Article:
The media pushes the notion that somehow there is a "political" problem in Europe. The Euro, they say, was a bad idea in the first place and should be abandoned. Conservative as well as liberal economists push this notion. Why the Euro, they say? That's what caused the current problem.
A parallel theme is the idea that if Germany would just "step up to the plate" and use government pump priming to get their economy going, all would be well and prosperity would return to Europe.
This is "smoke." Abandoning the Euro is completely irrelevant to the problems in the Eurozone. Switzerland is not doing well because it is not in the Eurozone. Switzerland is not devaluing their currency as a pathway to prosperity. Nope. The Swiss Franc is doing just fine and so is Switzerland, other than the fact that the Swiss live in an economic neighborhood that is collapsing around them.
There is nothing virtuous about having your own currency. If that idea made any sense, then the soon-to-be-bankrupt state of Illinois would simply abandon the US dollar, form their own currency zone based upon the Illinois dollar, and step forth into a new world of prosperity.
The path to prosperity for Greece is not the abandonment of the Euro. That solves no problems and creates new problems for Greece. The answer is not a "fiscal union." The US has a "fiscal union" and the US sovereign debt problems are worse than those in the Eurozone.
All of these suggestions of "rearranging the deck chairs on the Titanic" are nothing more than smoke. They appeal to the Krugmans and Obamas and Geithners of the world because they do not involve any hard decisions. It looks like all you have to do is tax a few rich folks and make some kind of political agreement and then people can have free and expansive retirements, health care, education and -- best yet -- no one really has to work to get these things. Even better, once you have a job, you can "goldbrick" indefinitely with no fear of termination, because most European countries outlaw job terminations by employers. Yes, that is the utopia that the Krugmans, Obamas, Geithners envision. Would that it were so. Wouldn't life be simple.
But, there is a problem. There is the same, nagging problem that bedevils the US as well as Europe. Who pays? Where will the resources come from to pay for the free retirements, free health care, free education, free this, free that? The one percenters? Is that it?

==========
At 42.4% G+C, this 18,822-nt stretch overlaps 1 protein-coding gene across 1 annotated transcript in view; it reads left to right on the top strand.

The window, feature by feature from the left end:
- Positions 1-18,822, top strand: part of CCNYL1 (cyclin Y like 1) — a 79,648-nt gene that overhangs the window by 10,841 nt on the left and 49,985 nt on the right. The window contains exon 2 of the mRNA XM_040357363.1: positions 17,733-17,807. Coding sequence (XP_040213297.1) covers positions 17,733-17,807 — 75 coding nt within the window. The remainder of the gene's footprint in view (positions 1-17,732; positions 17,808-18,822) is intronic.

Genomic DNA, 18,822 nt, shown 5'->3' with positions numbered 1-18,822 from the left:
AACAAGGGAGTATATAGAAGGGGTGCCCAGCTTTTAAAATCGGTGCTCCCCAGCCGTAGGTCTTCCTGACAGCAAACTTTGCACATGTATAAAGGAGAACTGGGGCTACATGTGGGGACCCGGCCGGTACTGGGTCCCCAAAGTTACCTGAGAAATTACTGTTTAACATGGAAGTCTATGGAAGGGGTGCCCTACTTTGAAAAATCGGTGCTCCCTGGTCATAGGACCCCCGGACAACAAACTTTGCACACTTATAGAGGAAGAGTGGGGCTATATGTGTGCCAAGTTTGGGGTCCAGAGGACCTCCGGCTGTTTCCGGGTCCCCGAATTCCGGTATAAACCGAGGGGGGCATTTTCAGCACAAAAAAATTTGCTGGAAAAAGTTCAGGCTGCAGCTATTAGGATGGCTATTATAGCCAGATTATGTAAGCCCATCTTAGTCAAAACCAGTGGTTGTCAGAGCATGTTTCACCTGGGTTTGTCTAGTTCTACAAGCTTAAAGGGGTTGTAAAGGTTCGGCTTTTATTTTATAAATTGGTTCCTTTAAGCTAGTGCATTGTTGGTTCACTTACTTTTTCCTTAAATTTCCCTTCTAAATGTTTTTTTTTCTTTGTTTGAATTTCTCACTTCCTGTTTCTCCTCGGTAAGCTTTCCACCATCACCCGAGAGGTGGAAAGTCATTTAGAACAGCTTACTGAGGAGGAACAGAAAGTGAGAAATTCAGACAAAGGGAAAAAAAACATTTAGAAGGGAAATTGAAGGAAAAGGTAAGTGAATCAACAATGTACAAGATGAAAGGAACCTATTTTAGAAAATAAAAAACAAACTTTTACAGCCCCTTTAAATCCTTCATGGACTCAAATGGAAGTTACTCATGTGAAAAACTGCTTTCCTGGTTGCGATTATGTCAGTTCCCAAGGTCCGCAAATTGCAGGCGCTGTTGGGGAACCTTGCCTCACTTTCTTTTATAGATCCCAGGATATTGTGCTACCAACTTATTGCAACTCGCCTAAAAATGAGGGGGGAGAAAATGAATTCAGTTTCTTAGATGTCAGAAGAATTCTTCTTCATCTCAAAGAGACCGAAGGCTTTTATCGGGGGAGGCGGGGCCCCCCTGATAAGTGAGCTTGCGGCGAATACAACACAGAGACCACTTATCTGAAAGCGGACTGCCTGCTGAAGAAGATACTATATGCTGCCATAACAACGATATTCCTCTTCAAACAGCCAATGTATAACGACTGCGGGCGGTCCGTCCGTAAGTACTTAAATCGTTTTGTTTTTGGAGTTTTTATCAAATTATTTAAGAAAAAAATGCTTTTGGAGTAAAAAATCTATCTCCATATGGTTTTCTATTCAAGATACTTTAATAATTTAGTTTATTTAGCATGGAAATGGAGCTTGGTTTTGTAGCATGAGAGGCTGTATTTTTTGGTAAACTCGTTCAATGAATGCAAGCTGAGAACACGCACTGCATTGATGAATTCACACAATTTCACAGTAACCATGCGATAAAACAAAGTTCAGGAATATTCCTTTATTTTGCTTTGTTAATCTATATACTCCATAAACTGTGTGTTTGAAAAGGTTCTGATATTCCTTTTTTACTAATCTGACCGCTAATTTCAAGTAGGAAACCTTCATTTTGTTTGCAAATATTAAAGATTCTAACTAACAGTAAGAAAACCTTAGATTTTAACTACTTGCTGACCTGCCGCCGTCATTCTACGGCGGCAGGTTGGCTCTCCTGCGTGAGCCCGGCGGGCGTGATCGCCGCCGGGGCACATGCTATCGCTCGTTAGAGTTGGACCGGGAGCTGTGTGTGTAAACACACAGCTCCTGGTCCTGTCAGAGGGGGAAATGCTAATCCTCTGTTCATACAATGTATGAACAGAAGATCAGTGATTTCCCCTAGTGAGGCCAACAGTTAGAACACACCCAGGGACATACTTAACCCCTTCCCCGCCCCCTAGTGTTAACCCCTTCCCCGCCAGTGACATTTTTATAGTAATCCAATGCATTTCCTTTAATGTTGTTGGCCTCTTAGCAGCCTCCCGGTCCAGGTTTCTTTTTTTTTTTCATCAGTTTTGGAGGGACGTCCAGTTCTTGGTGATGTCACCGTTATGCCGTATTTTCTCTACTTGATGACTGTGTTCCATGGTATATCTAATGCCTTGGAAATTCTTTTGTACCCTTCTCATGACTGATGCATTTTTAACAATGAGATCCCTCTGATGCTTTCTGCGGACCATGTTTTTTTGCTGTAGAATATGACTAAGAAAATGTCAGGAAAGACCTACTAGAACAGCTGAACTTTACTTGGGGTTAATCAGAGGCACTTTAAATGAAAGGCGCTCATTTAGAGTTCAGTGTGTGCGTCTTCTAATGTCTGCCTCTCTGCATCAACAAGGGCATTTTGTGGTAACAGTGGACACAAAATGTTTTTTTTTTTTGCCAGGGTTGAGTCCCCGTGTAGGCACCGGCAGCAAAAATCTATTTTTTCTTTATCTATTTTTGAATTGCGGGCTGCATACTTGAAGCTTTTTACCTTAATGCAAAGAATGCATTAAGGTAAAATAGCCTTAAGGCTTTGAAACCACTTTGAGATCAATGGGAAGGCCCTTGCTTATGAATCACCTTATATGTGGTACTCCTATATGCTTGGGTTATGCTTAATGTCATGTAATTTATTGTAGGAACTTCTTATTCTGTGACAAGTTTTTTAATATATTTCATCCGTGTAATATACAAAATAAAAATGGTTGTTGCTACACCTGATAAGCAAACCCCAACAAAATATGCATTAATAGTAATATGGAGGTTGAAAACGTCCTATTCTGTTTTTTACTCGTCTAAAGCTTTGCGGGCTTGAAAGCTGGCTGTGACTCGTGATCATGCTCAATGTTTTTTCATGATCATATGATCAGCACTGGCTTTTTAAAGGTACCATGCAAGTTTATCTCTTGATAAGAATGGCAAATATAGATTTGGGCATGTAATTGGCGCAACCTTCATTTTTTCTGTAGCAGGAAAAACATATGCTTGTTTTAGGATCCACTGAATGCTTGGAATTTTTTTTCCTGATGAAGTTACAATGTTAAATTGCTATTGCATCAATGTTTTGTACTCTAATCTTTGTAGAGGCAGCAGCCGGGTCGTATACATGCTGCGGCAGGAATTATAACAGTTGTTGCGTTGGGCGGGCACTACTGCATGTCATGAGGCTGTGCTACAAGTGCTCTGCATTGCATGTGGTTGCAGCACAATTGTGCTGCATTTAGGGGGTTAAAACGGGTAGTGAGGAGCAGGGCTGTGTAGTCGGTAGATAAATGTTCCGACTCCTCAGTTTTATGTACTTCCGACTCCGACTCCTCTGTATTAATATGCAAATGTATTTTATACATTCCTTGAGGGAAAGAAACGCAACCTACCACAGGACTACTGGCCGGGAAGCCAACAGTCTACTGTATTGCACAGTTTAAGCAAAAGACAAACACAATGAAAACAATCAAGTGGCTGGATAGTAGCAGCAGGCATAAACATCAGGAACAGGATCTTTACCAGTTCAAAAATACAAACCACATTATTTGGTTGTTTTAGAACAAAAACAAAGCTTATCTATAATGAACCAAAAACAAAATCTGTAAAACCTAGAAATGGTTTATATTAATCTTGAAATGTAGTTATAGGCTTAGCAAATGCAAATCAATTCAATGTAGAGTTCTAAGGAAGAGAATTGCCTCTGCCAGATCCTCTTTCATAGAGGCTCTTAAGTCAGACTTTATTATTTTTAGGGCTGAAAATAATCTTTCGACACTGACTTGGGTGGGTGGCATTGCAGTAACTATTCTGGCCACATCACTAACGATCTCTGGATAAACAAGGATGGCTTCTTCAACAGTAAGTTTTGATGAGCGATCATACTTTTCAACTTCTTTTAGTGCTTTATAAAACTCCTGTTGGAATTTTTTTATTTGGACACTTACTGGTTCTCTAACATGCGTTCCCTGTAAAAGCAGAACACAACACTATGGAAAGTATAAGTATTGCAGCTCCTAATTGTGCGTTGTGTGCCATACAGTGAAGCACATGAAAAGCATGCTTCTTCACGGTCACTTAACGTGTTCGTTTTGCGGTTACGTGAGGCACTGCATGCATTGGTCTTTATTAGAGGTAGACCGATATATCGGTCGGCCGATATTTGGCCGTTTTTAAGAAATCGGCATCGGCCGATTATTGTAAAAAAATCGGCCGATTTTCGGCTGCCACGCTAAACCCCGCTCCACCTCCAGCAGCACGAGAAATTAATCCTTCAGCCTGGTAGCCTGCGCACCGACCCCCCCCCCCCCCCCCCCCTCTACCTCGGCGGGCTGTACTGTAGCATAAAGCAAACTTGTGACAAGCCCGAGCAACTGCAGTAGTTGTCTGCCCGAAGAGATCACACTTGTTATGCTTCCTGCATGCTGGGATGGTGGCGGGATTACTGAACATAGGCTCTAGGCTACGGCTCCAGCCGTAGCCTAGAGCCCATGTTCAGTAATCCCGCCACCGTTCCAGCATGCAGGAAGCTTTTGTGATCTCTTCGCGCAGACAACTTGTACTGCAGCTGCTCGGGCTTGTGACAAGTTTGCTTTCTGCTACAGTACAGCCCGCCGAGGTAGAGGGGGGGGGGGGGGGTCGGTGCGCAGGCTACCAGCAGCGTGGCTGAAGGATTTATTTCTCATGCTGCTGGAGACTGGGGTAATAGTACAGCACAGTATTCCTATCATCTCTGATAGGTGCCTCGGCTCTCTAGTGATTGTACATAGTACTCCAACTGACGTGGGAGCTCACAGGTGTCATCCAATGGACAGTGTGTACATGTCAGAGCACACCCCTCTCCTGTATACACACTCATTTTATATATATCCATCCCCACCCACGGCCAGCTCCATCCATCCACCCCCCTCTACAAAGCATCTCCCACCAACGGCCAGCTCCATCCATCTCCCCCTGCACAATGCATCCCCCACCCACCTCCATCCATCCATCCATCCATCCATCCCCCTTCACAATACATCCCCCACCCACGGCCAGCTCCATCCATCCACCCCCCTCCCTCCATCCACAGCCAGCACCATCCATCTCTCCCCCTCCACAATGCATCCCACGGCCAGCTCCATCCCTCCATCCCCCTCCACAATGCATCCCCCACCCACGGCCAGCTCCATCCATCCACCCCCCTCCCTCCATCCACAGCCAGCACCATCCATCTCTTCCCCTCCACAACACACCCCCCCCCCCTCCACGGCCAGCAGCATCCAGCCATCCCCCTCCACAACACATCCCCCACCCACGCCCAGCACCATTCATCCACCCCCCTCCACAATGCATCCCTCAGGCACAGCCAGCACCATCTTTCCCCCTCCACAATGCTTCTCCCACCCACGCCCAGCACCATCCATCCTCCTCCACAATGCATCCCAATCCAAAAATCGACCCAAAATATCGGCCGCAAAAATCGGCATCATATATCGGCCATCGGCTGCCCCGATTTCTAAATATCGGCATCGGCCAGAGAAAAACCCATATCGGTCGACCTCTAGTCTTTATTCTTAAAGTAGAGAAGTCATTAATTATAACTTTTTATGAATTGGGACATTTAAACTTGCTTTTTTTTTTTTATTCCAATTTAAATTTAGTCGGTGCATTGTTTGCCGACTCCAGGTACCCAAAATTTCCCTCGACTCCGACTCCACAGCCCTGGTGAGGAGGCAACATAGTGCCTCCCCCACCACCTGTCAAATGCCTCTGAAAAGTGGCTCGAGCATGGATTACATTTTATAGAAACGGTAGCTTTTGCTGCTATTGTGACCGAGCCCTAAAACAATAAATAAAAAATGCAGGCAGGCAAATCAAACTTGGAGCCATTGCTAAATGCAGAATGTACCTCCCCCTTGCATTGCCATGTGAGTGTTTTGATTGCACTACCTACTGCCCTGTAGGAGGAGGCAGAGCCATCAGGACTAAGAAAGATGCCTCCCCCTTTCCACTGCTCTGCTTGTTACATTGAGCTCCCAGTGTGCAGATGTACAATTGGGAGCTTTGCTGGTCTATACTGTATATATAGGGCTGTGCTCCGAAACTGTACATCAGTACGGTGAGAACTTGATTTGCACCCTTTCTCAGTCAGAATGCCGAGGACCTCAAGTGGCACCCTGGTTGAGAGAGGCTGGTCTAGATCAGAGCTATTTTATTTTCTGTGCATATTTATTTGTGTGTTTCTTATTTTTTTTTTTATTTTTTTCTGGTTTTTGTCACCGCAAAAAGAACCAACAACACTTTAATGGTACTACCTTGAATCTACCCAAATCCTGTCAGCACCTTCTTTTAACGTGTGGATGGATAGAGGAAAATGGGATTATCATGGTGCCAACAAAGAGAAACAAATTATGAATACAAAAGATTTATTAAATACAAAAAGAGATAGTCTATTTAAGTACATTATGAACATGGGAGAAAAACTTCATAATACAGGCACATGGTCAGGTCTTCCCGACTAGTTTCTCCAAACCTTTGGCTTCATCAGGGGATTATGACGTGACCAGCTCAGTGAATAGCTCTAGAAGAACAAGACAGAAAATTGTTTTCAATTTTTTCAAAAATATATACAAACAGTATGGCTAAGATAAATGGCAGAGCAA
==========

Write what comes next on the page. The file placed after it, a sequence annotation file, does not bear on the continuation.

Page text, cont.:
The problem that Europe faces is identical to the problem that the US (and Japan) face. There are no provisions made to pay for the promises that politicians have made to their citizenry. Universal health care, huh? Why pays? Folks like Obama and Krugman and their allies in the media and academia think that question is irrelevant.
The answer to the question "who pays" in Europe has been the folks who buy European sovereign debt. As we learn every single day, that solution is evaporating. European sovereign debt buyers are losing interest in funding elaborate free retirements, health care, vacations, education, and on and on to Europeans who choose not to provide any funding themselves for these things. Soon, bond buyers of US federal and state debt will arrive at the same conclusion.
There are no more "sleight of hand" strategies available for Europe. Now comes the inevitable economic and political chaos when we reach the "Emperor has no clothes" stage of the European debacle. Reality has arrived and disaster is the only outcome. Older Europeans are going to live out their lives in relative poverty. That is their future. There is no other outcome really possible. The next generation of Americans face pretty much the same future. There is no available funding for social security recipients twenty years down the road. Ditto for state and local municipal pension funds.
As the Mariana Island pension bankruptcy this week reveals, when you finally reach the end game and there is no money to pay those who came late in this shell game, there is just no money. That's it. The Mariana Island pensioners will be receiving about $ 500 per month in retirement. That's all there is. Hope that gets the job done! Good luck with that! That is the inevitable and inescapable outcome of politicians promising benefits that they have no intention of funding.
So, talking about easy political solutions, such as abandonment of the Euro or having the German economy "step up to the plate," is a fools game. Nothing short of owning up to the real problem -- promising what cannot be delivered -- can get Europe (and the US and Japan) back on track. Meanwhile, latecomers to the party -- people expecting lush retirements and free health care in their old age -- are in for a rude shock. By talking generations of Europeans and Americans into thinking they don't need to provide for themselves, now there is no one that can provide for them.
The political class has caused the problem, but they cannot solve the problem. There is no easy solution. Painful outcomes are ahead that cannot be avoided by soothing or strident rhetoric.